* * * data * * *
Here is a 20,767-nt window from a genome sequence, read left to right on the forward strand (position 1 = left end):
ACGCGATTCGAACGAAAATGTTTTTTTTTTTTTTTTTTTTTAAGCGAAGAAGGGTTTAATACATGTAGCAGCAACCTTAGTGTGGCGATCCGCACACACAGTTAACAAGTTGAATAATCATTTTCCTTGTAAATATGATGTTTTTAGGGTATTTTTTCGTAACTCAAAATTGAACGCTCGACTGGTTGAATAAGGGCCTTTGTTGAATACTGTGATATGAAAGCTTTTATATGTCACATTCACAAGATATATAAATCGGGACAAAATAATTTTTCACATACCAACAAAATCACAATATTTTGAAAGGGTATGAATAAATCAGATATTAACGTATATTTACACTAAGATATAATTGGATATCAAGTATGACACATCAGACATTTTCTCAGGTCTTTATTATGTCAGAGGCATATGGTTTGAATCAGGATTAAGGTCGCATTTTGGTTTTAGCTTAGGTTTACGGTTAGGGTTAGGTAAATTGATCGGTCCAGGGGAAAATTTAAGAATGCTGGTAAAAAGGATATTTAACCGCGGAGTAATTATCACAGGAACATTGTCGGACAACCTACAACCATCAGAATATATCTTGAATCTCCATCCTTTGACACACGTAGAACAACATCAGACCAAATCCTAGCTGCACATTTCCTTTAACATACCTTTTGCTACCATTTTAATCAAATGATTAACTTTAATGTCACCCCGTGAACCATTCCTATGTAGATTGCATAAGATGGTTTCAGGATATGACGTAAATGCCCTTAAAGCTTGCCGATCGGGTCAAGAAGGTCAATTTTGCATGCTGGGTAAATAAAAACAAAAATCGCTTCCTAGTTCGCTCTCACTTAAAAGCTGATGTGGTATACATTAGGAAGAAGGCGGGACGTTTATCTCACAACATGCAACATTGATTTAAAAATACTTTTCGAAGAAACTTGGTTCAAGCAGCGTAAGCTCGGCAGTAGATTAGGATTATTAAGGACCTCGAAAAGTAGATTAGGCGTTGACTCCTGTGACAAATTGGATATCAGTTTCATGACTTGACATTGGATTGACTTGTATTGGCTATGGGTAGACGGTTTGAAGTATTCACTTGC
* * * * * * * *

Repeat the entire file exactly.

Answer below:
Here is a 20,767-nt window from a genome sequence, read left to right on the forward strand (position 1 = left end):
ACGCGATTCGAACGAAAATGTTTTTTTTTTTTTTTTTTTTTAAGCGAAGAAGGGTTTAATACATGTAGCAGCAACCTTAGTGTGGCGATCCGCACACACAGTTAACAAGTTGAATAATCATTTTCCTTGTAAATATGATGTTTTTAGGGTATTTTTTCGTAACTCAAAATTGAACGCTCGACTGGTTGAATAAGGGCCTTTGTTGAATACTGTGATATGAAAGCTTTTATATGTCACATTCACAAGATATATAAATCGGGACAAAATAATTTTTCACATACCAACAAAATCACAATATTTTGAAAGGGTATGAATAAATCAGATATTAACGTATATTTACACTAAGATATAATTGGATATCAAGTATGACACATCAGACATTTTCTCAGGTCTTTATTATGTCAGAGGCATATGGTTTGAATCAGGATTAAGGTCGCATTTTGGTTTTAGCTTAGGTTTACGGTTAGGGTTAGGTAAATTGATCGGTCCAGGGGAAAATTTAAGAATGCTGGTAAAAAGGATATTTAACCGCGGAGTAATTATCACAGGAACATTGTCGGACAACCTACAACCATCAGAATATATCTTGAATCTCCATCCTTTGACACACGTAGAACAACATCAGACCAAATCCTAGCTGCACATTTCCTTTAACATACCTTTTGCTACCATTTTAATCAAATGATTAACTTTAATGTCACCCCGTGAACCATTCCTATGTAGATTGCATAAGATGGTTTCAGGATATGACGTAAATGCCCTTAAAGCTTGCCGATCGGGTCAAGAAGGTCAATTTTGCATGCTGGGTAAATAAAAACAAAAATCGCTTCCTAGTTCGCTCTCACTTAAAAGCTGATGTGGTATACATTAGGAAGAAGGCGGGACGTTTATCTCACAACATGCAACATTGATTTAAAAATACTTTTCGAAGAAACTTGGTTCAAGCAGCGTAAGCTCGGCAGTAGATTAGGATTATTAAGGACCTCGAAAAGTAGATTAGGCGTTGACTCCTGTGACAAATTGGATATCAGTTTCATGACTTGACATTGGATTGACTTGTATTGGCTATGGGTAGACGGTTTGAAGTATTCACTTGC